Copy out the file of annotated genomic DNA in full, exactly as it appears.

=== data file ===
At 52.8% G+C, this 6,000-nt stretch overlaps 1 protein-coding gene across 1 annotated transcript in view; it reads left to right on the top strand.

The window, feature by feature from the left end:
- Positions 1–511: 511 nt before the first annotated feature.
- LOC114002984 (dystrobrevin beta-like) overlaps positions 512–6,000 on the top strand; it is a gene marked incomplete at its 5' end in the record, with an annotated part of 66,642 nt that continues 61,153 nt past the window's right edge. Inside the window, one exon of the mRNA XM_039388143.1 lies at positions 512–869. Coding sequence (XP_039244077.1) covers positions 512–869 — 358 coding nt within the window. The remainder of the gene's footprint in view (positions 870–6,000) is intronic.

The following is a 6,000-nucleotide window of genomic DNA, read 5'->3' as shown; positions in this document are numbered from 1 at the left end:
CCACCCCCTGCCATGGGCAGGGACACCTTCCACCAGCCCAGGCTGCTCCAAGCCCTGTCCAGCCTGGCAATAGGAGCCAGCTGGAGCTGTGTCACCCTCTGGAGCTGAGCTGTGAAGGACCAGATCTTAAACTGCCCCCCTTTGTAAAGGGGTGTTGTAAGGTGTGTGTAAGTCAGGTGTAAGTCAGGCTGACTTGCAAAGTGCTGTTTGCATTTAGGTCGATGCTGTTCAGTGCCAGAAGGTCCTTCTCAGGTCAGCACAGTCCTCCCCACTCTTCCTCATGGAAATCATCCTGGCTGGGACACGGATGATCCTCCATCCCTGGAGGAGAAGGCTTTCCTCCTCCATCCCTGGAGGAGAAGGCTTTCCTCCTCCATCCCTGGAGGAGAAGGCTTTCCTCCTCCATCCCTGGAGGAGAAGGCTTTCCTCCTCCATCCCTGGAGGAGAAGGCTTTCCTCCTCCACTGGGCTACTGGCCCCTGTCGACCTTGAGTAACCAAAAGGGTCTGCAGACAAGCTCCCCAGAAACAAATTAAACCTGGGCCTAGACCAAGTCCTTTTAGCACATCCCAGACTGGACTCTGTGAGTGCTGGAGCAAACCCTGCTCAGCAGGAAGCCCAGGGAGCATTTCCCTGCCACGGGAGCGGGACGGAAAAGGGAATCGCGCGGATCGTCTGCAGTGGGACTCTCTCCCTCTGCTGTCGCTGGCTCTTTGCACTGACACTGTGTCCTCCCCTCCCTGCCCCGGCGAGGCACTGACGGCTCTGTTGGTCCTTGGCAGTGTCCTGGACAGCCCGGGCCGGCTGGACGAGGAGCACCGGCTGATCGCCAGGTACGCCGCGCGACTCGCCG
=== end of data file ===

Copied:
At 52.8% G+C, this 6,000-nt stretch overlaps 1 protein-coding gene across 1 annotated transcript in view; it reads left to right on the top strand.

The window, feature by feature from the left end:
- Positions 1–511: 511 nt before the first annotated feature.
- LOC114002984 (dystrobrevin beta-like) overlaps positions 512–6,000 on the top strand; it is a gene marked incomplete at its 5' end in the record, with an annotated part of 66,642 nt that continues 61,153 nt past the window's right edge. Inside the window, one exon of the mRNA XM_039388143.1 lies at positions 512–869. Coding sequence (XP_039244077.1) covers positions 512–869 — 358 coding nt within the window. The remainder of the gene's footprint in view (positions 870–6,000) is intronic.

The following is a 6,000-nucleotide window of genomic DNA, read 5'->3' as shown; positions in this document are numbered from 1 at the left end:
CCACCCCCTGCCATGGGCAGGGACACCTTCCACCAGCCCAGGCTGCTCCAAGCCCTGTCCAGCCTGGCAATAGGAGCCAGCTGGAGCTGTGTCACCCTCTGGAGCTGAGCTGTGAAGGACCAGATCTTAAACTGCCCCCCTTTGTAAAGGGGTGTTGTAAGGTGTGTGTAAGTCAGGTGTAAGTCAGGCTGACTTGCAAAGTGCTGTTTGCATTTAGGTCGATGCTGTTCAGTGCCAGAAGGTCCTTCTCAGGTCAGCACAGTCCTCCCCACTCTTCCTCATGGAAATCATCCTGGCTGGGACACGGATGATCCTCCATCCCTGGAGGAGAAGGCTTTCCTCCTCCATCCCTGGAGGAGAAGGCTTTCCTCCTCCATCCCTGGAGGAGAAGGCTTTCCTCCTCCATCCCTGGAGGAGAAGGCTTTCCTCCTCCATCCCTGGAGGAGAAGGCTTTCCTCCTCCACTGGGCTACTGGCCCCTGTCGACCTTGAGTAACCAAAAGGGTCTGCAGACAAGCTCCCCAGAAACAAATTAAACCTGGGCCTAGACCAAGTCCTTTTAGCACATCCCAGACTGGACTCTGTGAGTGCTGGAGCAAACCCTGCTCAGCAGGAAGCCCAGGGAGCATTTCCCTGCCACGGGAGCGGGACGGAAAAGGGAATCGCGCGGATCGTCTGCAGTGGGACTCTCTCCCTCTGCTGTCGCTGGCTCTTTGCACTGACACTGTGTCCTCCCCTCCCTGCCCCGGCGAGGCACTGACGGCTCTGTTGGTCCTTGGCAGTGTCCTGGACAGCCCGGGCCGGCTGGACGAGGAGCACCGGCTGATCGCCAGGTACGCCGCGCGACTCGCCG